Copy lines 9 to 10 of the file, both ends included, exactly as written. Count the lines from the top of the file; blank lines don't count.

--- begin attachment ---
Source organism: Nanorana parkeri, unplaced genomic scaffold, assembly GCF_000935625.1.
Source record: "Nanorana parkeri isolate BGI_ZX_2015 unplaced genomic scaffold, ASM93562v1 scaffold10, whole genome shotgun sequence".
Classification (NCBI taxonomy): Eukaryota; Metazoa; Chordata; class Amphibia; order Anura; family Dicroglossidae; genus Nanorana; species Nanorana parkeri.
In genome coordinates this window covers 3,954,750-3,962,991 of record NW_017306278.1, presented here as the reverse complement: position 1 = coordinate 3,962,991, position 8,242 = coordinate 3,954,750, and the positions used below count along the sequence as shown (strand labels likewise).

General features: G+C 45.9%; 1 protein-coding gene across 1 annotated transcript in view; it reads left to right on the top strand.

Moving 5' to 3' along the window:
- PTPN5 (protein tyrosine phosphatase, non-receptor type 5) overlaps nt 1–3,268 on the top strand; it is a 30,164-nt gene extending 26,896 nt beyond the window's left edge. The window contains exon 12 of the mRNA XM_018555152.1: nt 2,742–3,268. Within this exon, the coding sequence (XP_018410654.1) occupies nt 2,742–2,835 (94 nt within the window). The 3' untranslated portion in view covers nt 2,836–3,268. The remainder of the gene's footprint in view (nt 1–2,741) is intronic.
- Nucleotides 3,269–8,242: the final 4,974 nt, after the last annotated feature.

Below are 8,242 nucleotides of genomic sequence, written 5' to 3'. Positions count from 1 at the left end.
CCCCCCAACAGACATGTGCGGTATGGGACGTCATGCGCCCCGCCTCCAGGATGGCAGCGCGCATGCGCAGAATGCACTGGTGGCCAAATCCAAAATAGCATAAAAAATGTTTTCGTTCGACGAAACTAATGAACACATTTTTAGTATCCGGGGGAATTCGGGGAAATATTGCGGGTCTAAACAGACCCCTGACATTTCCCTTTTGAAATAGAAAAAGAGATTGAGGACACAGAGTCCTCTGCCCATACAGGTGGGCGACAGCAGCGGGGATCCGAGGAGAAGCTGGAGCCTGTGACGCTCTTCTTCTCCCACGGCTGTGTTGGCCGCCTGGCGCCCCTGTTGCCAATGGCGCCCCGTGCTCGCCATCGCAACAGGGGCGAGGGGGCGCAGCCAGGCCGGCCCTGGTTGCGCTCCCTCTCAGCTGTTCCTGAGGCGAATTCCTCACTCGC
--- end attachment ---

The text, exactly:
Below are 8,242 nucleotides of genomic sequence, written 5' to 3'. Positions count from 1 at the left end.
CCCCCCAACAGACATGTGCGGTATGGGACGTCATGCGCCCCGCCTCCAGGATGGCAGCGCGCATGCGCAGAATGCACTGGTGGCCAAATCCAAAATAGCATAAAAAATGTTTTCGTTCGACGAAACTAATGAACACATTTTTAGTATCCGGGGGAATTCGGGGAAATATTGCGGGTCTAAACAGACCCCTGACATTTCCCTTTTGAAATAGAAAAAGAGATTGAGGACACAGAGTCCTCTGCCCATACAGGTGGGCGACAGCAGCGGGGATCCGAGGAGAAGCTGGAGCCTGTGACGCTCTTCTTCTCCCACGGCTGTGTTGGCCGCCTGGCGCCCCTGTTGCCAATGGCGCCCCGTGCTCGCCATCGCAACAGGGGCGAGGGGGCGCAGCCAGGCCGGCCCTGGTTGCGCTCCCTCTCAGCTGTTCCTGAGGCGAATTCCTCACTCGC